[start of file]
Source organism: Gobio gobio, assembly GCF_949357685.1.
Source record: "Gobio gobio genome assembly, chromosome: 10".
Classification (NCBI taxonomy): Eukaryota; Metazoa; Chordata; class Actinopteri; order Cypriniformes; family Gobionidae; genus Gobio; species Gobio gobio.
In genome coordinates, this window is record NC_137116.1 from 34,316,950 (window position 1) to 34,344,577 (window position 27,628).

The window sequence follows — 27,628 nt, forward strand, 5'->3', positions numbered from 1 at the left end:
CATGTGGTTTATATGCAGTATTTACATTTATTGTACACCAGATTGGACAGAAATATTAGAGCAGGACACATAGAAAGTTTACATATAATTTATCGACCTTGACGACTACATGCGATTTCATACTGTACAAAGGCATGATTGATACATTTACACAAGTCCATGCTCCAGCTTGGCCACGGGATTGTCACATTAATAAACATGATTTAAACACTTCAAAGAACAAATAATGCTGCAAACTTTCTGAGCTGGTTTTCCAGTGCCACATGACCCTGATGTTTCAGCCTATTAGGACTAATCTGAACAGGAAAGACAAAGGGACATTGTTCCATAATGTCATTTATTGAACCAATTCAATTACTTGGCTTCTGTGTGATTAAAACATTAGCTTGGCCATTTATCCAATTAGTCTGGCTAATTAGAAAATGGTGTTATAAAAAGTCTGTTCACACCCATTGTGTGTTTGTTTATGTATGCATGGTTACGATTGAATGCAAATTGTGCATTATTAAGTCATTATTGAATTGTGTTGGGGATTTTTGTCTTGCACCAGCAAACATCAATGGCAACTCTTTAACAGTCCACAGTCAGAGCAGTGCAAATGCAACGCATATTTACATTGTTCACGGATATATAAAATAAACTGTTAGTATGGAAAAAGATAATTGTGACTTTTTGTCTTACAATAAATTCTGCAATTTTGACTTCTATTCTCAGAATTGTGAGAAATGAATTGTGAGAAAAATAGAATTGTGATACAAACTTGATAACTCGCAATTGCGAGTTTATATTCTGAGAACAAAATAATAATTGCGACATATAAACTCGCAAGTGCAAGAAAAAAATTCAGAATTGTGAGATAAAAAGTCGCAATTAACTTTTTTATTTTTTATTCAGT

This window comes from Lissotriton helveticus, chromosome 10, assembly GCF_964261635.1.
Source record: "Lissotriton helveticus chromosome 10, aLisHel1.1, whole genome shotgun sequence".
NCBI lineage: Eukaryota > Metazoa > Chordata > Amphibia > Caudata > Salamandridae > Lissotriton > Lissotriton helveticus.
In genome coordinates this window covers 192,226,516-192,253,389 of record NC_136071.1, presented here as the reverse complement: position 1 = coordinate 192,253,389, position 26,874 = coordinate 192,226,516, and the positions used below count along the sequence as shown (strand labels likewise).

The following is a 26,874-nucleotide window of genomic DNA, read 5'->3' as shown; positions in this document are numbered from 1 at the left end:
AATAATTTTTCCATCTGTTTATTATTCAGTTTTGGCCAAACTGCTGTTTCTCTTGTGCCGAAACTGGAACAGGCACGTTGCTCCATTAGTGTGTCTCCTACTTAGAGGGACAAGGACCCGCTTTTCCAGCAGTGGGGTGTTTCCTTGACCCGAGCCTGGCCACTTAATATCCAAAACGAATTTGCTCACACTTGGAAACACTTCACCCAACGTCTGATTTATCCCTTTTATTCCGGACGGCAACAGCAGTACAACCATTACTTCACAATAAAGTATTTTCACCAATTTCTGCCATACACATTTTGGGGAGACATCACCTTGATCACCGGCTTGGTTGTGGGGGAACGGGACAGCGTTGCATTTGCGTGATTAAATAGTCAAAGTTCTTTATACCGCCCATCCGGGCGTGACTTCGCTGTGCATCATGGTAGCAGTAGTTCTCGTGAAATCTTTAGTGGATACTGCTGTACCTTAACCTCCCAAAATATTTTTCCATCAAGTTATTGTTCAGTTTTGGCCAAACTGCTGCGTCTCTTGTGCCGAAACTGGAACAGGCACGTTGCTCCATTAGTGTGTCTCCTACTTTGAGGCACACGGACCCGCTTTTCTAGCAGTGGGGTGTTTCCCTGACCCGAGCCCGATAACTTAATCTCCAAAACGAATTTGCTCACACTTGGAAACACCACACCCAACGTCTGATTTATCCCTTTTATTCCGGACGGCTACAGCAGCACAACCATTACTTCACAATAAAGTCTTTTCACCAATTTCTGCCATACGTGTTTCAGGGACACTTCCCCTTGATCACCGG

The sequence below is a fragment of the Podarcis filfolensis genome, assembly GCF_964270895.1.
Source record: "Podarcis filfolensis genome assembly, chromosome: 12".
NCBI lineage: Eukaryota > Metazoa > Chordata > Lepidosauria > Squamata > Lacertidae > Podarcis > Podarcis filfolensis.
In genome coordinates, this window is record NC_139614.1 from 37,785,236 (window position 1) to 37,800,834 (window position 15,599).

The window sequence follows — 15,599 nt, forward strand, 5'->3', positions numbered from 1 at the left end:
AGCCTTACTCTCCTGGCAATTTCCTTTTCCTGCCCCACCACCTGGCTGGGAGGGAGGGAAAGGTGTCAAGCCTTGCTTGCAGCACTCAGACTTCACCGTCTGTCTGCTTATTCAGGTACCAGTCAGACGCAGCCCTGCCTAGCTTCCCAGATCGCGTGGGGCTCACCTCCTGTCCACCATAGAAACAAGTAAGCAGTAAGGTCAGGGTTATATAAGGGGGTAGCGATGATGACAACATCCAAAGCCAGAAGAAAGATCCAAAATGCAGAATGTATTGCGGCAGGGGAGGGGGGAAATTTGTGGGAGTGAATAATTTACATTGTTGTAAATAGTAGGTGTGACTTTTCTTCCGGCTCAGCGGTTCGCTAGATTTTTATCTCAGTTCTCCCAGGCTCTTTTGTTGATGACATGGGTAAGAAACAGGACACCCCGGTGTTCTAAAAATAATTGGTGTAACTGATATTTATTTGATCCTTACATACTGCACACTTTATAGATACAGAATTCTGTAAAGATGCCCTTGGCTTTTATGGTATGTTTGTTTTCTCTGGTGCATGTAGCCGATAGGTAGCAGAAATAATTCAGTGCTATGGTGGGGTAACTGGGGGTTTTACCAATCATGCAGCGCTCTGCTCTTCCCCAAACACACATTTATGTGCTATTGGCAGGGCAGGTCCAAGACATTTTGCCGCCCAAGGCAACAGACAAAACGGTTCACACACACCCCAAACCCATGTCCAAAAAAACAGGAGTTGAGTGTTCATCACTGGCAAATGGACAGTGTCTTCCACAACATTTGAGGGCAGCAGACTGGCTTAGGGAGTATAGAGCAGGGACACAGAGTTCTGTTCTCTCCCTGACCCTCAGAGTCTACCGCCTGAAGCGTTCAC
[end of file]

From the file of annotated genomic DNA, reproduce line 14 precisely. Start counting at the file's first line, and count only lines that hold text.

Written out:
Source record: "Podarcis filfolensis genome assembly, chromosome: 12".